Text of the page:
Sharing two inspiring projects! 
Both projects aim to demonstrate and create something that is beautiful and functional, creating results which please people and show that sustainability is achievable and attractive now.

One is in Tooting: a front garden restoration that takes into account affordability and biodiversity.
One is north London-based: an bamboo bicycle enterprise which is imaginative and practical.

Tooting Front Garden Restoration
The project has been a partnership between a housing association, residents, project leader and a professional team including Community Gardener Rose deFalbe. The intention was to carry out the restoration in a way that is participatory, affordable, adaptable, biodiverse and with zero environmental footprint. There’s a full description of the project downloadable here.
Here’s the result photographed earlier this week. 37 Manville Road – go and have a look as it’s a beautiful sight!

In April the restoration was Commended at the Wandsworth Design Awards. Here’s the team in front of their display with the Mayor of Wandsworth who gave out the awards.

Bamboo Bicycle Club
Engineer James Marr has established this business designing cycle frames out of bamboo (imported at the moment) and hemp (grown in Yorkshire). All the details online here.

A unique element is that BBC sells no finished bikes at all: the new owners and riders make the frames and fit out the bikes themselves. James want to offer cycles that are sustainable, recyclable and designed collaboratively according to need.
As a consumer, the maker-rider is in charge and makes all the decisions. Each maker practices or learns new skills.

‘His and hers’ road bikes

Over 200 have been designed and built in all shapes and sizes (look at their Hall of Frames) – either from kits at home or on weekend courses where the output is a bamboo cycle frame that you then fit out with the drive train, wheels, handlebars, etc. Track bikes, tandems, balance bikes…and a new project in Africa where farmers will make their own bikes that can each carry 100kg.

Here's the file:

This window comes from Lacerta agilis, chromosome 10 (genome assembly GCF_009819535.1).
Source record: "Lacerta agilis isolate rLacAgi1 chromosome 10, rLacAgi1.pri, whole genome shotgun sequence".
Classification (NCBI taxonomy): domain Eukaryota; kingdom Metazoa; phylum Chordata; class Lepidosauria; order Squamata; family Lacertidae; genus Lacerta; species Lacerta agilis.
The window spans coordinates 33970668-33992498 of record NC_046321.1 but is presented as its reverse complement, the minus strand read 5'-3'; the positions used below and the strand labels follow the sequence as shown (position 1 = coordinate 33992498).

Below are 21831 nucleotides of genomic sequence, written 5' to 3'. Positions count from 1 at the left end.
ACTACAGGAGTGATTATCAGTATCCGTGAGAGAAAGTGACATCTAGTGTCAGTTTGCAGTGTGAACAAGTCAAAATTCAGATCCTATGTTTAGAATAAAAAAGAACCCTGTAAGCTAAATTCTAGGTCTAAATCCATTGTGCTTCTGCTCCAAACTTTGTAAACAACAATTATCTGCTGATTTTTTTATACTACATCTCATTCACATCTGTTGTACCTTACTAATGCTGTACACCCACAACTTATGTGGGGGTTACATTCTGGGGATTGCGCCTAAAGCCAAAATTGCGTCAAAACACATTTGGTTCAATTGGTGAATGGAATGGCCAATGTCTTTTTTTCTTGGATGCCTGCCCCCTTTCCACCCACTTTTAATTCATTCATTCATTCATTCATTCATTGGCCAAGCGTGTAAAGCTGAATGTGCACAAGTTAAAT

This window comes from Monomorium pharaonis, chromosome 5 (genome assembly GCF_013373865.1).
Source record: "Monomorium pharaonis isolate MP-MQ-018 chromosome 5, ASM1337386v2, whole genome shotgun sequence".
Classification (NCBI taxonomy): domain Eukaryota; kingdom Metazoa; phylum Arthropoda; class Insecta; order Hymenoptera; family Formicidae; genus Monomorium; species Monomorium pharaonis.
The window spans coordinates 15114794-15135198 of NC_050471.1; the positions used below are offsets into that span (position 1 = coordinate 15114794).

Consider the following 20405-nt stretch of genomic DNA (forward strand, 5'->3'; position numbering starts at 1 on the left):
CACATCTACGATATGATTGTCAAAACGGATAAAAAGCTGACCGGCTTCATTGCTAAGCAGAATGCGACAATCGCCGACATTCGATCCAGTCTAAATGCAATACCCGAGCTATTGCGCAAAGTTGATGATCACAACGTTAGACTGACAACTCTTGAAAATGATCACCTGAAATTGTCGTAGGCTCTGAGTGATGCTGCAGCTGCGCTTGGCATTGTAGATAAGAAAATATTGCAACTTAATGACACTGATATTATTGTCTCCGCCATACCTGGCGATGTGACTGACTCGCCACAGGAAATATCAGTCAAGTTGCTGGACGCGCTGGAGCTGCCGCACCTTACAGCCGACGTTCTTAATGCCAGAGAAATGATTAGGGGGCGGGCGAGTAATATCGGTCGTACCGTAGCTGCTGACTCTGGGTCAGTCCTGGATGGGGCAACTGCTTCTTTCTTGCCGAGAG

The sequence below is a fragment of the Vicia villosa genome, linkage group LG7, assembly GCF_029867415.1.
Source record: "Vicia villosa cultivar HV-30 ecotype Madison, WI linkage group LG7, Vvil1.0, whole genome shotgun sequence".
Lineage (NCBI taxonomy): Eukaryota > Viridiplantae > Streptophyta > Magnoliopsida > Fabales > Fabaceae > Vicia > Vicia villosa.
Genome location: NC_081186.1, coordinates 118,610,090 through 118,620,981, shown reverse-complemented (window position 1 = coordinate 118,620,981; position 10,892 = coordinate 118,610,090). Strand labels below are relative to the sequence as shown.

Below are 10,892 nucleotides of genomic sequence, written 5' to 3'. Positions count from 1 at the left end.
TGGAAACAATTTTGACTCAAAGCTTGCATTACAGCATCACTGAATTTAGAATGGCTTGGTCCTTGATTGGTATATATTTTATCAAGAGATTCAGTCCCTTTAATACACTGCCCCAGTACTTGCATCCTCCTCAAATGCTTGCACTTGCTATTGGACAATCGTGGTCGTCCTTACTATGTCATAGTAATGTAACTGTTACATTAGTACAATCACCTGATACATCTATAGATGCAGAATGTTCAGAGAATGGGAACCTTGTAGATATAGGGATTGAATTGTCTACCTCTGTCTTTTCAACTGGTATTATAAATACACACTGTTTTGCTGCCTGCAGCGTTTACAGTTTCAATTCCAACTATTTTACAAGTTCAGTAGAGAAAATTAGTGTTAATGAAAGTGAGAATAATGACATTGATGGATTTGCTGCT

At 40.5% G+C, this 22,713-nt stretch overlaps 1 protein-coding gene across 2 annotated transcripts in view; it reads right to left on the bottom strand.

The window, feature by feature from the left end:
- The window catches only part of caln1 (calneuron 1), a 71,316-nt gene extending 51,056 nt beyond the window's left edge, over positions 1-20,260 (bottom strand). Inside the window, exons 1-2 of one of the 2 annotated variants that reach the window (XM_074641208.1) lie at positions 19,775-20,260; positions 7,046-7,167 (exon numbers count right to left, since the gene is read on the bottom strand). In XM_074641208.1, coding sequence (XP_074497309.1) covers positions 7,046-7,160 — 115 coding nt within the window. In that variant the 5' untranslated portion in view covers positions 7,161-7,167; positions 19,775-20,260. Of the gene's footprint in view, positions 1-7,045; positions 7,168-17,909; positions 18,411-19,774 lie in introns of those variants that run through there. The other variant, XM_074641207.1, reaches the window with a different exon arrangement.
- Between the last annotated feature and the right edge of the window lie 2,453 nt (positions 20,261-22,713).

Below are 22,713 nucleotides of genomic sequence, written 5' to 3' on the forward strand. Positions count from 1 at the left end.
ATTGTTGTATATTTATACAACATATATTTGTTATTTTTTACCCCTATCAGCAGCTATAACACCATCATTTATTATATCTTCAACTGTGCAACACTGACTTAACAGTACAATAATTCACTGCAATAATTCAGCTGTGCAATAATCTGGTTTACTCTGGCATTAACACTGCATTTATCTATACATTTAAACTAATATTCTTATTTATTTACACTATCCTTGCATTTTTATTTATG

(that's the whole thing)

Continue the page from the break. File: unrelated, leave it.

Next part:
Another practical BBC project now: school groups of 5 children are making bamboo BMX frames for shared use – fantastic teamworking and design & technology experience.

A vision for the future is that a family will plant bamboo on their urban plot. When the children are 8 they’ll cut their materials in the garden to make their first bikes at home… a lovely image.

TTT met the Bamboo Bicycle Club at the London Permaculture Festival last Sunday, which we mentioned in our recent mailout.
It was a great scene of stalls, children playing, several hundred people chatting and engaging, good food and a demonstration garden – plus two dozen workshops to choose from.

We explored permaculture in our Growing Tooting grow-your-own workshops (for example in the 6th class and handout). While the concept covers far more than gardening, it is rooted in growing.

Permaculture teacher Patrick Whitfield described it like this: 

‘Permaculture is a design system for human habitats which work with nature rather than against it. 
It is modelled on natural living systems, and makes use of both traditional skills and modern science’.
‘Transition Towns’ and ‘Permaculture’ have very similar approaches. There’s a lot of shared history, research and ideas (plus some jargon which may not always help); both cover a huge international and diverse range of activities; both are practical and can-do. 
The hall of stalls at the Permaculture Festival on 31st July